However, the statute clearly contemplates that common names and symbolic identifiers may be used to establish the existence of a gang and that its members are “ ‘associated in fact.” OCGA § 16-15-3. To that end, we have held that evidence of symbols, tattoos, graffiti, attire, or other distinguishing characteristics may establish the existence of a “criminal street gang.”
In In the Interest of C.P., 296 Ga.App. 572, 575, 675 S.E.2d 287 (2009), the juvenile defendant was found to be part of a criminal street gang under OCGA § 16-15-3(2) and to have committed the crime of participation in criminal street gang activity under OCGA § 16-15-4(a) because officers testified that, based on their experience and training,
C.P. was wearing colors associated with the Bloodz gang and that the pieces of paper he was carrying depicted symbols and codes associated with the Bloodz and the 55 Mafia. In addition, C.P. admitted to being a gang member to the responding officer at the time of his arrest and later told the vice officer that scars on his hand were the result of removing a gang tattoo and that he had been “blessed in” to the gang as a result of his older brother's membership.
Id. at 575, 675 S.E.2d 287.
Here the juvenile and gang investigator for the Fayetteville Police Department testified that he had over 120 hours of gang-specific training. He testified that he was familiar with the gang Young Blood Disciples, also known as “YBD” and the “Bloods.” He further testified that the gang operates primarily in the United States, and that there are more than three people in the gang. The officer also testified that, based on his experience, giving another person a “Book of Knowledge” or “taxing” someone was information he would use to determine gang membership.
While our Supreme Court in Rodriguez v. State, 284 Ga. 803, 808(2), 671 S.E.2d 497 (2009), observed “that OCGA § 16-15-3(2) does not in any way indicate that this particular requirement is fulfilled merely by ‘evidence of a common name or common identifying signs, symbols, tattoos, graffiti, or attire or other distinguishing characteristics,’ ” and that “[a]n isolated offense by a single member does not fulfil that requirement,” the Court did not hold, as the defendant argues, that OCGA § 16-15-3(2) requires that three persons must engage in the particular incident in question. Rather, the Court directed that for purposes of defining a criminal street gang, “the actor is the group acting through its members.” Id. at 806, 671 S.E.2d 497. It emphasized that, to that end, in committing the specific offense, the defendant is required to have “knowledge of the gang's criminal activities and a specific intent to further its criminal purposes.” Id. at 807, 671 S.E.2d 497.
Accordingly, based on the officer's testimony regarding his familiarity with the Bloods gang and that there were more than three members of the Bloods gang, and J.M.'s testimony that X.M. facilitated the affray to further a gang activity, specifically J.M.'s membership in the Bloods, the evidence was sufficient to support the juvenile court's finding that X.W. committed an act which, had he been an adult, would have resulted in a conviction of participation in criminal street gang activity.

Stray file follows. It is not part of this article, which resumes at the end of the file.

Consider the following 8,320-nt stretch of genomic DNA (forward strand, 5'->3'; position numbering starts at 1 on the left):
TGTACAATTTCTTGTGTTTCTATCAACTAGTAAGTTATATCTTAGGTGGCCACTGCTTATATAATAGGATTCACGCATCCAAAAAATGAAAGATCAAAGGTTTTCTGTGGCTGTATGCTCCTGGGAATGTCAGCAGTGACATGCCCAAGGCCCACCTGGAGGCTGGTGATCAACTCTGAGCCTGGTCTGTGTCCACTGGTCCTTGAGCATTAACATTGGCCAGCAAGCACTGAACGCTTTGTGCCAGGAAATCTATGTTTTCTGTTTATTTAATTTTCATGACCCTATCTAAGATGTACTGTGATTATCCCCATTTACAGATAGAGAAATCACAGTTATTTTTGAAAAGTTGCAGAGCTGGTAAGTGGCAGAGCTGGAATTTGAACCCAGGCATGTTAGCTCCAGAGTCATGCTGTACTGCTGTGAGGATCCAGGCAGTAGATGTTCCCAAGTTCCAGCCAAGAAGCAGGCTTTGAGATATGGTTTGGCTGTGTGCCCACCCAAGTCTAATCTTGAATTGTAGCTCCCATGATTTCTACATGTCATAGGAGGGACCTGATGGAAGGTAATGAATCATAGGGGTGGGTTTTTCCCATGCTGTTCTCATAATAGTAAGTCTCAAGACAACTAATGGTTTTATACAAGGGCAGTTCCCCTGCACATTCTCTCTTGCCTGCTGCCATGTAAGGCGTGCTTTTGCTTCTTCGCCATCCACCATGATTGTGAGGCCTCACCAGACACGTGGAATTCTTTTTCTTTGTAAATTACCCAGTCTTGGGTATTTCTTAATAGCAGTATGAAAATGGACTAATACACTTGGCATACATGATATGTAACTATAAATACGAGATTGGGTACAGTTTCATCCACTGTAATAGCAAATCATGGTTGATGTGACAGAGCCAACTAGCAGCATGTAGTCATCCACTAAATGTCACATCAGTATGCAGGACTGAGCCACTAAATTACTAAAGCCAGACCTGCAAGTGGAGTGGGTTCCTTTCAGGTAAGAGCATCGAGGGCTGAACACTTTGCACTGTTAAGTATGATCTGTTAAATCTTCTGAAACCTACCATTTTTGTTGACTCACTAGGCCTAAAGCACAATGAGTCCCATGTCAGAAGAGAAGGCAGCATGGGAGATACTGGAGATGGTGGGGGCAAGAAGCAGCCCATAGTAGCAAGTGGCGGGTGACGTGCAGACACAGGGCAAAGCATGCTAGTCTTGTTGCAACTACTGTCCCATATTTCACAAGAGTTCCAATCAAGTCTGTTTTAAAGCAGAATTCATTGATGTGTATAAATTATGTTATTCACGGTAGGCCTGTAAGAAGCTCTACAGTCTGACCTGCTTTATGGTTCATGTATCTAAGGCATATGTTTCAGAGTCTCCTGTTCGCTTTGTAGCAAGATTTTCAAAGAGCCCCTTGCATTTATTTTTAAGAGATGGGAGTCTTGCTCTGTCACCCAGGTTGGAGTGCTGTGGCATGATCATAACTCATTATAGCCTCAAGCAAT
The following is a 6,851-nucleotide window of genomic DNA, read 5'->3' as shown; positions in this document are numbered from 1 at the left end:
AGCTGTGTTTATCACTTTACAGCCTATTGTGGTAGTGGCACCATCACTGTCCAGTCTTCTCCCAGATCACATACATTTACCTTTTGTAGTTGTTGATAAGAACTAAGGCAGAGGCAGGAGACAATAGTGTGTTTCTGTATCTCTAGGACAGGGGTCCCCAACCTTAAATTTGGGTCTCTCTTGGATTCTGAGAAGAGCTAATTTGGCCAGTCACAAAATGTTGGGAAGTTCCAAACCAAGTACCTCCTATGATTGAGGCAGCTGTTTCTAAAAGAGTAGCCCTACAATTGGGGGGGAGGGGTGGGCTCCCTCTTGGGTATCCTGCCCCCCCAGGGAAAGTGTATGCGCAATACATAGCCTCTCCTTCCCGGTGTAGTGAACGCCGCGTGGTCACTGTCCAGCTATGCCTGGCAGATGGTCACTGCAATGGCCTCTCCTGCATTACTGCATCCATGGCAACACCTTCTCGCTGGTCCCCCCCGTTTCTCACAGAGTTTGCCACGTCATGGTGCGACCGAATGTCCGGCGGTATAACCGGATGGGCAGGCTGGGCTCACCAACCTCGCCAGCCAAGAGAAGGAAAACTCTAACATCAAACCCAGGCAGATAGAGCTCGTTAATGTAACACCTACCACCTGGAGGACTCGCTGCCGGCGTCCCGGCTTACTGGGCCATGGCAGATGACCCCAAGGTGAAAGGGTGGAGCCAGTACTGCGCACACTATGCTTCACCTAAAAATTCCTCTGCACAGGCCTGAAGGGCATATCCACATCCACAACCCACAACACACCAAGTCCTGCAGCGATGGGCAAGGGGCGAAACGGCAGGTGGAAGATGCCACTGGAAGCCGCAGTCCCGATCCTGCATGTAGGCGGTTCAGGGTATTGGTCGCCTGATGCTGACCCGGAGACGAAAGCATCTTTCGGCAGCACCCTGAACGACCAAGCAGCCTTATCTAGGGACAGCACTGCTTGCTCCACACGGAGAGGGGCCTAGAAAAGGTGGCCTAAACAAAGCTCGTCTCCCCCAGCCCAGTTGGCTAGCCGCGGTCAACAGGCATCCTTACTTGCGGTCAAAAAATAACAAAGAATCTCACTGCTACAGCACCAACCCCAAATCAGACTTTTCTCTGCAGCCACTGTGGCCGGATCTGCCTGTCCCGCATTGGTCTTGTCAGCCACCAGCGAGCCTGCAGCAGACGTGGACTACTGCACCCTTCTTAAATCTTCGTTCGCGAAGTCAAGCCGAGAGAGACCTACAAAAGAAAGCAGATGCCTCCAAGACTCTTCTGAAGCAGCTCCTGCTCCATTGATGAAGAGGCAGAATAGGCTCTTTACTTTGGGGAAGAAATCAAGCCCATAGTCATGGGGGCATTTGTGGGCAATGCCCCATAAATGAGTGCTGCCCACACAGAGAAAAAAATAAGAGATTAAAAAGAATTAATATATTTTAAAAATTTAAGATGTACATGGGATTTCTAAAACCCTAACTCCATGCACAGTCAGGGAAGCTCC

In two enumerations of error, B.W. also essentially argues that the evidence was insufficient because the State did not establish that he was “associated in fact” with at least two other persons engaged in criminal gang activity, that there were no common identifying signs, attire, tattoos or other characteristics that would suggest that he was part of a gang, and that an affray is not a crime of violence. We do not agree.
3. B.W. argues that “associated in fact” requires action in concert with the larger unit-the Crips, and not as an individual who self-identifies as a Crip. He also argues that the evidence established that only one other designated “Crip” was present in the bathroom during the fight, rather than the statutorily required three.
As noted earlier, per Rodriguez, “the actor is the group acting through its members,” and in designating the specific offense committed by the actor as “gang related,” the defendant is required to have “knowledge of the gang's criminal activities and a specific intent to further its criminal purposes.” Rodriguez, supra, 284 Ga. at 807, 671 S.E.2d 497. Here, B.W. told the investigating officer that he was a member of the Crips gang. He further admitted to committing the affray with J.M. because fighting a member of the Bloods would get “his rank back up,” which had fallen because of a “disrespect or violation issue” when a girl ripped his Crips flag. The investigating officer further testified that he was familiar with the Crips gang, the gang was operating in Fayette County, and that there were more than three people in the Crips gang.
This evidence was sufficient under Jackson v. Virginia, 443 U.S. 307, 99 S.Ct. 2781, 61 L.Ed.2d 560 (1979) to support B.W.'s conviction of participation in criminal street gang activity and the crime of affray. See In the Interest of C.P., supra, 296 Ga.App. at 575, 675 S.E.2d 287.
4. B.W. also argues that an affray is not a crime of violence. An affray is defined as “the fighting by two or more persons in some public place to the disturbance of public tranquility.” OCGA § 16-11-32(a). B.W. characterizes an affray as a crime of consent. That the combatants consent to fight, does not negate that fighting is an act of violence. Further, B.W. does not support this argument with any relevant or supportive case law. Pursuant to OCGA § 16-15-3(1)(J), “criminal gang activity” includes “[a]ny criminal offense ․ that involves violence ․ whether designated as a felony or not, and regardless of the maximum sentence that could be imposed or actually was imposed.” The offense of affray meets this definition.
MILLER, C.J., and ANDREWS, P.J., concur.